[ExI] Genes and the Great Vowel Shift

PJ Manney pjmanney at gmail.com
Sun Feb 24 17:25:58 UTC 2008

On Sun, Feb 24, 2008 at 1:47 AM, BillK <pharos at gmail.com> wrote:
> Invasions, migrations and the printing press.
> Oh - you want more detail??
> 1066 Norman Invasion started the end of Old English.
> The nobility (and courts, etc.) spoke Old French, the commoners - Old English.
> The Black Death, 1350, killed about one third of the population, and
> the working classes (and their language) grew in importance. By about
> 1400 or so, the mixture was complete and England spoke Middle English.
> The next wave of innovation in English, and the Great Vowel Shift,
> came with the Renaissance, 1450 -1700.
> The printing press, Shakespeare, standardised spelling, all created
> Modern English. The dialect of London, where most publishing houses
> were located, became the standard. Spelling and grammar became fixed,
> and the first English dictionary was published in 1604.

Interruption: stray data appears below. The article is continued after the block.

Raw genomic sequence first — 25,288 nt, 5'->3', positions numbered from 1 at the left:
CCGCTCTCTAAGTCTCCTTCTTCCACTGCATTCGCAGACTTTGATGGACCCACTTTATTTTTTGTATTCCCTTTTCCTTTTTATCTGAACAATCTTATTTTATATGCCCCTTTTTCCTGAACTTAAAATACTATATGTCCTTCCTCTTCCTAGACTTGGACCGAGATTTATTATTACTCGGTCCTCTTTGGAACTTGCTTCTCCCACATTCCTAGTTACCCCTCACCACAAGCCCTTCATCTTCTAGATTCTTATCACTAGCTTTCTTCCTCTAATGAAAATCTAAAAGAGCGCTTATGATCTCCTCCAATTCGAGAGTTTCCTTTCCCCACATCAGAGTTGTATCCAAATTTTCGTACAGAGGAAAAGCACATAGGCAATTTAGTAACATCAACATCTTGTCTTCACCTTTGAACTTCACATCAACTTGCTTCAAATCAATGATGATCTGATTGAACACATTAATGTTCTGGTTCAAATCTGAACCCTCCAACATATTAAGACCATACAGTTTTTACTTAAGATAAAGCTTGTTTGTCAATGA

> I don't see any need to create a mystery about it. English is still
> changing as words from other languages and fashionable accents enter
> the mix.

I was about to answer, but Bill K. beat me to it.  He's exactly right.

There was also a surprising fluidity in the upper classes of
intermarriage from other countries, usually orchestrated by parents
for strategic, trade, financial or religious reasons.  This continues
to exist into modern times:

Le Bal Crillon des Debutantes in Paris and The International Ball in NY:

During that period, it was not only the Norman/French (the
conquerors), but Spanish, German, Italian, etc.  Interestingly, Lee's
fashion concept works with this as well.  For instance, when the
Spanish held greater influence at the English court during the
mid-Tudor period, Spanish as a language, as well as a cultural style
(clothing, art, music, etc.) became influential as well.  This would
also coincide with the Renaissance shift.


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